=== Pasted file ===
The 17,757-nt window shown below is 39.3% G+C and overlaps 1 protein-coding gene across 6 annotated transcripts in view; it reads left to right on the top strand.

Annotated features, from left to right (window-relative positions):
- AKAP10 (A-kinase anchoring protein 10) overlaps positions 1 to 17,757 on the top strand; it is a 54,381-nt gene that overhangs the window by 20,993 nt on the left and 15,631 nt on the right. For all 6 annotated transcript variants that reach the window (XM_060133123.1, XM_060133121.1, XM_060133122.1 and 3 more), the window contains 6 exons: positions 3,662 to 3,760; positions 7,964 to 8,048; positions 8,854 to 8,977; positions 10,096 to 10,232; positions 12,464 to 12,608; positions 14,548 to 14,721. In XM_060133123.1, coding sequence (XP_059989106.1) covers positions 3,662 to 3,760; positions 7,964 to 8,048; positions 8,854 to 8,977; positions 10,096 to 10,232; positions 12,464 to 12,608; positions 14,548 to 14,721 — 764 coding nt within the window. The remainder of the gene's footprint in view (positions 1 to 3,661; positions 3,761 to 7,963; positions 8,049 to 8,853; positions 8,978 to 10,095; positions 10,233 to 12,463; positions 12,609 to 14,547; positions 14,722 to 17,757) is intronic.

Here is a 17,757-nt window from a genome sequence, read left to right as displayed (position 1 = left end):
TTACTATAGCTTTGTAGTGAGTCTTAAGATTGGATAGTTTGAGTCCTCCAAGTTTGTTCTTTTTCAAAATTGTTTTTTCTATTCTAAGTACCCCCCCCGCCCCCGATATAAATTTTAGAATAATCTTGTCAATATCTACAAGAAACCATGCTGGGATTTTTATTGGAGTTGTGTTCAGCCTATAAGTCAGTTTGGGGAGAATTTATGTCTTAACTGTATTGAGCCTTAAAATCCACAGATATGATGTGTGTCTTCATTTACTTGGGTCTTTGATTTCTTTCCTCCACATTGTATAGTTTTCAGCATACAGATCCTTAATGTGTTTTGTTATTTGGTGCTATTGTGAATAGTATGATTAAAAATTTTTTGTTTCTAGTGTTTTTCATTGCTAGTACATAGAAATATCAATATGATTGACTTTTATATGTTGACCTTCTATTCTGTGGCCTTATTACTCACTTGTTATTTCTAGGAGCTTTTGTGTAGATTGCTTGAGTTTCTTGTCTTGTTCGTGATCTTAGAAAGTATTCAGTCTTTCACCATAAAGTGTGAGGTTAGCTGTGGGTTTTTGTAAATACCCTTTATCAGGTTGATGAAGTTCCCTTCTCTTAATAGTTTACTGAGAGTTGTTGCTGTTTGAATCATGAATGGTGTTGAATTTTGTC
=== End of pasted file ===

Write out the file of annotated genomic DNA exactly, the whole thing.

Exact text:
The 17,757-nt window shown below is 39.3% G+C and overlaps 1 protein-coding gene across 6 annotated transcripts in view; it reads left to right on the top strand.

Annotated features, from left to right (window-relative positions):
- AKAP10 (A-kinase anchoring protein 10) overlaps positions 1 to 17,757 on the top strand; it is a 54,381-nt gene that overhangs the window by 20,993 nt on the left and 15,631 nt on the right. For all 6 annotated transcript variants that reach the window (XM_060133123.1, XM_060133121.1, XM_060133122.1 and 3 more), the window contains 6 exons: positions 3,662 to 3,760; positions 7,964 to 8,048; positions 8,854 to 8,977; positions 10,096 to 10,232; positions 12,464 to 12,608; positions 14,548 to 14,721. In XM_060133123.1, coding sequence (XP_059989106.1) covers positions 3,662 to 3,760; positions 7,964 to 8,048; positions 8,854 to 8,977; positions 10,096 to 10,232; positions 12,464 to 12,608; positions 14,548 to 14,721 — 764 coding nt within the window. The remainder of the gene's footprint in view (positions 1 to 3,661; positions 3,761 to 7,963; positions 8,049 to 8,853; positions 8,978 to 10,095; positions 10,233 to 12,463; positions 12,609 to 14,547; positions 14,722 to 17,757) is intronic.

Here is a 17,757-nt window from a genome sequence, read left to right as displayed (position 1 = left end):
TTACTATAGCTTTGTAGTGAGTCTTAAGATTGGATAGTTTGAGTCCTCCAAGTTTGTTCTTTTTCAAAATTGTTTTTTCTATTCTAAGTACCCCCCCCGCCCCCGATATAAATTTTAGAATAATCTTGTCAATATCTACAAGAAACCATGCTGGGATTTTTATTGGAGTTGTGTTCAGCCTATAAGTCAGTTTGGGGAGAATTTATGTCTTAACTGTATTGAGCCTTAAAATCCACAGATATGATGTGTGTCTTCATTTACTTGGGTCTTTGATTTCTTTCCTCCACATTGTATAGTTTTCAGCATACAGATCCTTAATGTGTTTTGTTATTTGGTGCTATTGTGAATAGTATGATTAAAAATTTTTTGTTTCTAGTGTTTTTCATTGCTAGTACATAGAAATATCAATATGATTGACTTTTATATGTTGACCTTCTATTCTGTGGCCTTATTACTCACTTGTTATTTCTAGGAGCTTTTGTGTAGATTGCTTGAGTTTCTTGTCTTGTTCGTGATCTTAGAAAGTATTCAGTCTTTCACCATAAAGTGTGAGGTTAGCTGTGGGTTTTTGTAAATACCCTTTATCAGGTTGATGAAGTTCCCTTCTCTTAATAGTTTACTGAGAGTTGTTGCTGTTTGAATCATGAATGGTGTTGAATTTTGTC